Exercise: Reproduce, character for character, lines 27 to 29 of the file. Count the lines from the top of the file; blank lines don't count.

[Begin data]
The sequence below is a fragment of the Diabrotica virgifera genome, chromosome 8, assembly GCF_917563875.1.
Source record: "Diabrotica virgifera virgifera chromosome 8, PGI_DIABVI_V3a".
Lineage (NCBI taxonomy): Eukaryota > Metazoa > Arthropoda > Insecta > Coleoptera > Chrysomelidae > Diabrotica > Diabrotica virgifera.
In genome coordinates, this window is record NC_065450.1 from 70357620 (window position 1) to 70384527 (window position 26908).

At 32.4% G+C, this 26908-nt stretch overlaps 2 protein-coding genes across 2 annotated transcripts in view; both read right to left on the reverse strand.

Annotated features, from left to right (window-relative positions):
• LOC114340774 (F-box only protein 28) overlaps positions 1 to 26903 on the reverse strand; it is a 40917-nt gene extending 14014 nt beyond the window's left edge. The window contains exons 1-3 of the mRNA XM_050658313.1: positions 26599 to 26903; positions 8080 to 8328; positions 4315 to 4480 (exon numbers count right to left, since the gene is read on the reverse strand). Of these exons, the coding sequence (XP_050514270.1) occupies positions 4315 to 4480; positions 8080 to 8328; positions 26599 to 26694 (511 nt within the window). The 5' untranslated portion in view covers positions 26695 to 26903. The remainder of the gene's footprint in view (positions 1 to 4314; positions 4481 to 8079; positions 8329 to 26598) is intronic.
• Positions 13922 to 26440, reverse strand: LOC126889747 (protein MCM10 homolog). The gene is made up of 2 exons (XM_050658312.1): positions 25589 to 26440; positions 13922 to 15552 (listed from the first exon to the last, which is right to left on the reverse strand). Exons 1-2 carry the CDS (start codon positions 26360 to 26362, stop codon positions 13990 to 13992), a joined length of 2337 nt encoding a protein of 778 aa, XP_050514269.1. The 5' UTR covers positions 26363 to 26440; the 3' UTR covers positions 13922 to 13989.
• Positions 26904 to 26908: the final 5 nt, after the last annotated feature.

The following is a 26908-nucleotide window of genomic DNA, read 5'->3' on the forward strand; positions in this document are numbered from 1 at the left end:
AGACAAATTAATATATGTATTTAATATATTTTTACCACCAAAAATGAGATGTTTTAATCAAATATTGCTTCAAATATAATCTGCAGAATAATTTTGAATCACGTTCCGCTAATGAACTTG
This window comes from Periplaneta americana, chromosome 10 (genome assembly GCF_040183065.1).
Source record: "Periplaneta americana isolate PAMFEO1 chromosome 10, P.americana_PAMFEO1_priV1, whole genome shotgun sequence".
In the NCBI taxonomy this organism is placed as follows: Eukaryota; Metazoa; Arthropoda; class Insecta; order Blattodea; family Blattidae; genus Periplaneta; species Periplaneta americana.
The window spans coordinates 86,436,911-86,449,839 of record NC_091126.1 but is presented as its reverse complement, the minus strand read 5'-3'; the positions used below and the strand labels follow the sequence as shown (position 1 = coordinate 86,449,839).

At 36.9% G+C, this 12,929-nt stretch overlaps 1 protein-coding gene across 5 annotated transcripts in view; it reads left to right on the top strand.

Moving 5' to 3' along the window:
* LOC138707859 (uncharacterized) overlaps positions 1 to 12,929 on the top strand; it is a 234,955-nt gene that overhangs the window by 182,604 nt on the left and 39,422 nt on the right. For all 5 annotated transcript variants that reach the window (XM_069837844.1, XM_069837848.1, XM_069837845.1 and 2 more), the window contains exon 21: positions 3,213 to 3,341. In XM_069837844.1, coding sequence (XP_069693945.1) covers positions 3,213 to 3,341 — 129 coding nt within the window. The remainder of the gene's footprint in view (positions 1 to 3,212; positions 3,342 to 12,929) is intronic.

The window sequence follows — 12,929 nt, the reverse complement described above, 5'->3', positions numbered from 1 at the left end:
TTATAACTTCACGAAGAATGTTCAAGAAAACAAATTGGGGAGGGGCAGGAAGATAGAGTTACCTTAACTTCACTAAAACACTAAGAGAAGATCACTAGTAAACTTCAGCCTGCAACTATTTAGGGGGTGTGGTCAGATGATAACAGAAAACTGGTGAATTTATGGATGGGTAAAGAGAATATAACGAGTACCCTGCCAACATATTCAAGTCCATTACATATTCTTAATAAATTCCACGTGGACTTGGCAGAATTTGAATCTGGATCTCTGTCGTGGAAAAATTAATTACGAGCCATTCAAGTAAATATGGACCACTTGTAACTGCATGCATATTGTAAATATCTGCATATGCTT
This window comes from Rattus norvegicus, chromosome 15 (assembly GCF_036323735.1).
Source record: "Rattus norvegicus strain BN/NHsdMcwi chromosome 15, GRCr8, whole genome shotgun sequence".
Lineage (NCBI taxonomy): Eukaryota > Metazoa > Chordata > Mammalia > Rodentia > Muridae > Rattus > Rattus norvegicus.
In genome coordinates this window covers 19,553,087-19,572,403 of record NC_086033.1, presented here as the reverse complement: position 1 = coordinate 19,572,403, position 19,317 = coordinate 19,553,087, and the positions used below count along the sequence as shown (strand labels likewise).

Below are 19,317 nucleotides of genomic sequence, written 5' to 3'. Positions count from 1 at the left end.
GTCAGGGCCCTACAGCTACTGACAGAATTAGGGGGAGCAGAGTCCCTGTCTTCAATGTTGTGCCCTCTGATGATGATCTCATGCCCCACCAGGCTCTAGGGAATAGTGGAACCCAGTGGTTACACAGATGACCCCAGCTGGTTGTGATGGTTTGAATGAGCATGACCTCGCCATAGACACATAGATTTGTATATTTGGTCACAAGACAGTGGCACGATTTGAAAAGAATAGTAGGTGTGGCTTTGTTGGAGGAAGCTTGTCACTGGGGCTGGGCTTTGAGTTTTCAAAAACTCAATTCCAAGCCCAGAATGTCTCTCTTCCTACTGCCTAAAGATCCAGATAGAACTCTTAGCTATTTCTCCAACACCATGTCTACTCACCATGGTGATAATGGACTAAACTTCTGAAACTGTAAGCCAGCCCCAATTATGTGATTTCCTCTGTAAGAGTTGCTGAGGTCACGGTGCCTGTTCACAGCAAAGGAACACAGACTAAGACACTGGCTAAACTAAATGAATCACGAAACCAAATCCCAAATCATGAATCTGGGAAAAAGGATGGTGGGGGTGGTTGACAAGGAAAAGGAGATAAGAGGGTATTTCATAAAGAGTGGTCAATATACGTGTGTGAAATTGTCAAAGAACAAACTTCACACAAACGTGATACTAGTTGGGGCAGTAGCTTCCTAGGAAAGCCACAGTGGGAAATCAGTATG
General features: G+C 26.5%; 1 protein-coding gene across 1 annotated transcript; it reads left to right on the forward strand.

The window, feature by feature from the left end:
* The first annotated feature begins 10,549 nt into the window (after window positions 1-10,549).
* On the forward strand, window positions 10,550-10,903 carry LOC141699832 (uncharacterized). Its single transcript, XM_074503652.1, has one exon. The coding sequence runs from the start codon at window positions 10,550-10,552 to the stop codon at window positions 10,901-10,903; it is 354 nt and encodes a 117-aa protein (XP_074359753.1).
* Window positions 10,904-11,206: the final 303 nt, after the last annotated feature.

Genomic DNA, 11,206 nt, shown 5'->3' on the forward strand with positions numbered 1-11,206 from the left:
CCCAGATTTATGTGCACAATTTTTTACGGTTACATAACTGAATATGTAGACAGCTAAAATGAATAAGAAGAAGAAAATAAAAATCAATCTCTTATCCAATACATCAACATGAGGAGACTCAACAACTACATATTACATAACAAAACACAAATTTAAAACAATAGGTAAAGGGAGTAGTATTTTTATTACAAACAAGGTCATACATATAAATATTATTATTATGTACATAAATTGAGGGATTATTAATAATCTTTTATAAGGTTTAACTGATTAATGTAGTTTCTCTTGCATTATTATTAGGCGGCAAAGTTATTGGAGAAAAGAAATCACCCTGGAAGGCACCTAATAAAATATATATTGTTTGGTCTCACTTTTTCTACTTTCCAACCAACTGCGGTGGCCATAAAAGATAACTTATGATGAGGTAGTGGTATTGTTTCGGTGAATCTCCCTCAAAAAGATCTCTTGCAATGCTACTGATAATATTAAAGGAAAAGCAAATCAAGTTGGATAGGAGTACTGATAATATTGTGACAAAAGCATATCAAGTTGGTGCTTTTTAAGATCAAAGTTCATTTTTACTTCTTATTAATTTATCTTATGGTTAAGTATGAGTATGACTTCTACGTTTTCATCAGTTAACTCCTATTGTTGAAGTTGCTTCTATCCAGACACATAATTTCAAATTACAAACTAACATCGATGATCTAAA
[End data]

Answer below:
General features: G+C 26.5%; 1 protein-coding gene across 1 annotated transcript; it reads left to right on the forward strand.

The window, feature by feature from the left end:
* The first annotated feature begins 10,549 nt into the window (after window positions 1-10,549).